Throughout the decades, singers, bands, actors, and other entertainment personalities emerged on the scene with a hit movie or a powerful song that swept both the nation and the world.
Everywhere you looked, you would be hearing the performer, band, actor or actress’s name, synonymous with their song or film.
However, as times changed, these entertainment personalities eventually burned out faster than they came in due to a sophomore slump of a follow-up to their viral song or movie that put them on the map. The term for musical groups and singers became ‘‘one-hit wonders,’’ and the similar vernacular for actors and actresses was “typecast.”
Of course, we see this well beyond music and movies. At a company’s inception or even well into its founding, a breakthrough product is created that sends them to stratospheric heights like never before. These are best known by the phrase “cash cow” and initially bring a company tremendous revenue and notoriety.
However, as Sir Issac Newton once said, “What goes up must come down.”
Having a product or service that puts you on the map is certainly not a bad thing by any means. You did something right, people are responding positively to your efforts, and you are setting the standard in your industry. This breakthrough is deceptively thrilling; it makes a business or organization feel invincible, like nothing can ever disrupt what they’ve created because of its virality and the public’s desire.
Think about when Apple released the iPod and, subsequently, iTunes. This was a massive game changer in the music industry and certainly reinvented Apple at a time when its stock had plummeted. Now imagine what Apple would be like if, having seen the response people had to its original iPod, the company decided to put all its chips on simply continuing to produce the original iPod, shutting out all other innovation?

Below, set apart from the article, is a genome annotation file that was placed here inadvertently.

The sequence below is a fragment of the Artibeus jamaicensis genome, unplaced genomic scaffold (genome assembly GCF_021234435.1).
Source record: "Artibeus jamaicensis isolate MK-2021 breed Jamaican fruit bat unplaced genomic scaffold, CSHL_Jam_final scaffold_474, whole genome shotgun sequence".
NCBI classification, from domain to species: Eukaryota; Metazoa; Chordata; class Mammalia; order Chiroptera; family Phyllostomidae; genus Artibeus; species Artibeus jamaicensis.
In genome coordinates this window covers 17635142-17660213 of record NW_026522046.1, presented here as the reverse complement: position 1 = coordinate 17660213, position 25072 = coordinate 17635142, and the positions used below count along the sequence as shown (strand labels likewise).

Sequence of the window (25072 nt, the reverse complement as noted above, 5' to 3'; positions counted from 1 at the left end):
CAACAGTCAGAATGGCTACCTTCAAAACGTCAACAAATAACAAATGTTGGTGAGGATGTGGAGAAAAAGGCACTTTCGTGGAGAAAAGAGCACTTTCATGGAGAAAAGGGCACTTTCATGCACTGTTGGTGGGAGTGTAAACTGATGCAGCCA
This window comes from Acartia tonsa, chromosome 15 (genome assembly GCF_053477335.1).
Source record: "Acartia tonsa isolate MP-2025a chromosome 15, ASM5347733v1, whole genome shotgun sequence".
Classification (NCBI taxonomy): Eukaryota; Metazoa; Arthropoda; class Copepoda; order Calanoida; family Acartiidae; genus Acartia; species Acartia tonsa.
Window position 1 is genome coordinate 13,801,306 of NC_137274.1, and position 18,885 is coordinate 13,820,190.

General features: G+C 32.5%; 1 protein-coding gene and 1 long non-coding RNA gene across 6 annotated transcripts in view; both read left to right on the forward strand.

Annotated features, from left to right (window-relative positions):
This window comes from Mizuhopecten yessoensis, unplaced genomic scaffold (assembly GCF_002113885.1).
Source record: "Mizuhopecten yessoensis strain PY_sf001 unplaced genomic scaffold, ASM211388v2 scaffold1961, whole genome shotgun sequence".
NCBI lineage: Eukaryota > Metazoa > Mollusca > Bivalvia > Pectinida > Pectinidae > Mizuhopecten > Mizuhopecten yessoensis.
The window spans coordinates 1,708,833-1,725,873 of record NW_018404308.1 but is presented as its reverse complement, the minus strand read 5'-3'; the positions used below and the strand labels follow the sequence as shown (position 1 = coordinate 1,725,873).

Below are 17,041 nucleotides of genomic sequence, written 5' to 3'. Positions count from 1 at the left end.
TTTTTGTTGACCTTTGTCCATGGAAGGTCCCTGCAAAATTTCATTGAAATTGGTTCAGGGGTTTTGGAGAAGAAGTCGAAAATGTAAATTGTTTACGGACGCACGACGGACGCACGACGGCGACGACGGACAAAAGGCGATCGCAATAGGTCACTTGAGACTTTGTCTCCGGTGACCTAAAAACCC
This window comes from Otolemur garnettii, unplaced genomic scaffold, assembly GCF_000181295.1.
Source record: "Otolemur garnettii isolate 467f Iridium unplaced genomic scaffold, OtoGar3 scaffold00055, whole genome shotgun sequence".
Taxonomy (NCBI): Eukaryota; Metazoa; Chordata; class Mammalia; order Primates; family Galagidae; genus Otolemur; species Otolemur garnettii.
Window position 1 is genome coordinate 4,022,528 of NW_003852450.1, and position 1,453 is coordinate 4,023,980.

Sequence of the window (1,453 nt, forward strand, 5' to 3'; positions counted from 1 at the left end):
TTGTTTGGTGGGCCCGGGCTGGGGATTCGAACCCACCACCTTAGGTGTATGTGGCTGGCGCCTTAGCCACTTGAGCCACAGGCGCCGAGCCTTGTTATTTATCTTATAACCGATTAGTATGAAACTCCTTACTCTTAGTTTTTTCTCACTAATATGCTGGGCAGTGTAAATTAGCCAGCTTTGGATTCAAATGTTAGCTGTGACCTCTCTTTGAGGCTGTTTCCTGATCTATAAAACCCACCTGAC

In hindsight, that sounds preposterous, right? You’re likely asking aloud: What about the iPad, streaming music, smartphones, and so forth? Good question, and the answer is that they would have been dead in the water, because change is the only constant.
This happens more often than not. A business releases a cash cow of a product or service that people suddenly cannot live without, shuttling them into a stagnant and agile mindset, also laced with legacy thinking. They cling to the success and hope that said product or service keeps giving them the unbelievable return on investment that came with its inception.
Products and services are a large part of what comprises a business, apart from employees, of course. But those products and services, no matter how revolutionary, have a life cycle. The groundbreaking nature of a physical innovation like a mobile phone will, by itself, reach a plateau of usability and desirability, because change is the only constant.
As the Three Digital Accelerators I frequently reference in my Anticipatory Leader System continue to cause digital disruption, those technological advancements will uproot legacy systems, stagnating cash cows, and the status quo at many organizations around the world like a virtual twister.
Those Three Digital Accelerators include computing power/processing power, bandwidth, and storage, and they facilitate the exponential growth of digital innovation and streamline processes and products unlike ever before. And time and again we have witnessed organizations rely only on their cash cow, just to be disrupted exponentially.
For example, when was the last time you needed a camera that printed a picture after snapping it? Come to think of it, how many reading this even remember what I’m referring to? Polaroid is the company in the spotlight here, and its mistake of ignoring how the camera industry changed since its founding in 1937 eventually led to its demise.
The company most notably clung to its cash cow of a camera and watched sales decline until its bankruptcy in 2001– years before camera phones ever emerged.